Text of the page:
Designing Developmentally Friendly Play Environments: Testing and Refining an Outdoor Play Space Audit Tool

The proposed work will contribute to the development of a validated tool for auditing outdoor play areas. Through these initial mixed-methods tests and preliminary validation of a draft tool at 6-8 pilot sites, the work will support the final refinement, testing and publication of this valuable research and design tool.

J. Nathan Matias, Communication (College of Agriculture and Life Sciences)

The science and governance of human-algorithm feedback

How can we predict and prevent disasters due to runaway patterns in human and algorithmic behavior? To advance theory and methods on this issue, this project proposes to bring researchers together to write a review article, develop new study designs, consider necessary systems, and develop grants.

Laura Niemi, Psychology (College of Arts and Sciences)

The psychological science of morality

This research program uses the methods of psychological science to develop a multilevel model of moral judgment and decision-making and applies the findings of moral psychology to solve difficult social problems.

Devon Proudfoot, Human Resources Studies (School of Industrial and Labor Relations)

Culture, social class and experience of positive stereotypes

The proposed research will investigate the impact of positive stereotypes on the well-being and motivation of stereotypical group members. It will specifically focus on how two factors – cultural patterns of individuality and social class – intersect with stereotyped content to shape the experience of positive stereotypes of members of the stereotyped group.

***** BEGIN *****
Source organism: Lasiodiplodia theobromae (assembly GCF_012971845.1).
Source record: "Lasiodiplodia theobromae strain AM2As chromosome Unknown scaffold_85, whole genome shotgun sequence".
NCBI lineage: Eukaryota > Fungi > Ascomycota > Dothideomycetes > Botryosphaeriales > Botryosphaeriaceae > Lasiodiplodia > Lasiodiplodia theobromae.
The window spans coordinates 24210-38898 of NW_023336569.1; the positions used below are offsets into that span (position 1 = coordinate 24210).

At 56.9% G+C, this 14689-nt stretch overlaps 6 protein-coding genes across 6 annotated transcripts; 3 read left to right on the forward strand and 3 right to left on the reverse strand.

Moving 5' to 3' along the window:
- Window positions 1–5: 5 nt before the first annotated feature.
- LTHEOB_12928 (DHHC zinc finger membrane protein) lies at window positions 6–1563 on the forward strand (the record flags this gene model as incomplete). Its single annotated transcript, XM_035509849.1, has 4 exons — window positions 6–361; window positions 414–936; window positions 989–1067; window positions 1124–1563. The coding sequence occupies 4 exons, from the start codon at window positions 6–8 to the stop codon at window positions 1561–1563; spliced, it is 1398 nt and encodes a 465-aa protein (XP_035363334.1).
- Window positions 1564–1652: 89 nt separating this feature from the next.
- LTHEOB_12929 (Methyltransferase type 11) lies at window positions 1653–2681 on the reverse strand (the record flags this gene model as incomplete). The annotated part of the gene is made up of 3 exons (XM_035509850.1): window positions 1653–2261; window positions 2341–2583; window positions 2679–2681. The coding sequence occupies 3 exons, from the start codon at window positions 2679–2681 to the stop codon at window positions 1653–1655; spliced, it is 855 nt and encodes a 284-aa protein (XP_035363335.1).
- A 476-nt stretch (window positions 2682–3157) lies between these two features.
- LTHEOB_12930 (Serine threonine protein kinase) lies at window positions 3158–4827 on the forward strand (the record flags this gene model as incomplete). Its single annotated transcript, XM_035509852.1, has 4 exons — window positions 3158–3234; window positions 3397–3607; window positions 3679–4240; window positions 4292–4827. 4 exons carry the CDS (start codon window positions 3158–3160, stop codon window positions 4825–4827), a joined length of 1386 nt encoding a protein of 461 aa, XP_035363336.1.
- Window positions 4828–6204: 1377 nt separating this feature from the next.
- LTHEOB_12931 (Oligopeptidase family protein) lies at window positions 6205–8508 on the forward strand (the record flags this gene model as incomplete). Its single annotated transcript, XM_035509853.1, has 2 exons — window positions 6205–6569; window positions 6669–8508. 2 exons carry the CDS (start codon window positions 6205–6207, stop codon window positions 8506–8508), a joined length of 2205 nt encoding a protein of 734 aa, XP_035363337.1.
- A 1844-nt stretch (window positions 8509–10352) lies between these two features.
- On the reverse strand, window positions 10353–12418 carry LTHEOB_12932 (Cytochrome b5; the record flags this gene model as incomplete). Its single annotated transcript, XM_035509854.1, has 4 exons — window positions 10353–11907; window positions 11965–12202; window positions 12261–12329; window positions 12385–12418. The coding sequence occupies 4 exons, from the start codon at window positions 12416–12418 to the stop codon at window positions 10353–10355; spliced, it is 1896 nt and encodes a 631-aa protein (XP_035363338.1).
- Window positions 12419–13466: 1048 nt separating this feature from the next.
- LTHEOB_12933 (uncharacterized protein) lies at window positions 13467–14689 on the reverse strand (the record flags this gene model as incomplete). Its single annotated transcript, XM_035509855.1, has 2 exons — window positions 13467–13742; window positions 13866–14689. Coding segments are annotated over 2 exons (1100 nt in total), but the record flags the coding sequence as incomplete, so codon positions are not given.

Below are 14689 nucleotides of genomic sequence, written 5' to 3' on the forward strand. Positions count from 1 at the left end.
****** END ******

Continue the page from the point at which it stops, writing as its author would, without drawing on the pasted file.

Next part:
Casey Schmitt, History (College of Arts and Sciences)

A predatory sea: human trafficking, colonization and trade in the Greater Caribbean, 1530-1690

The predatory sea studies the role of captivity and smuggling in the development of slavery in the Atlantic world in 1530-1680. Combining English and French manuscript sources with underutilized testimonies from victims of captivity, it traces the raiding and trading networks of captive people in the greater Caribbean.

Landon Schnabel, Sociology (College of Arts and Sciences)

Does Elite Philanthropy Legitimize Plutocracy?

This project examines if, how, and to what extent elite philanthropy legitimizes rising inequality and plutocracy. It (1) develops plutocracy support measures, (2) establishes overall plutocracy support, (3) determines the effects of philanthropy on plutocracy support, (4) tests mechanisms, and (5) identifies the implications.

Ivan Rudik, Applied Economics and Management (SC Johnson College of Business, Dyson School)

STerritorial and sectoral targeting of climate policy

Effective real-world climate policy must be heterogeneous across countries and sectors. This project will quantify the effective distribution of carbon taxes and subsidies for adaptation finance across the world. These estimates will inform decision makers where finance and capital should be directed to address climate change.

Learn more about the CCSS Scholars Program and next year’s cohort here.

Comments are closed.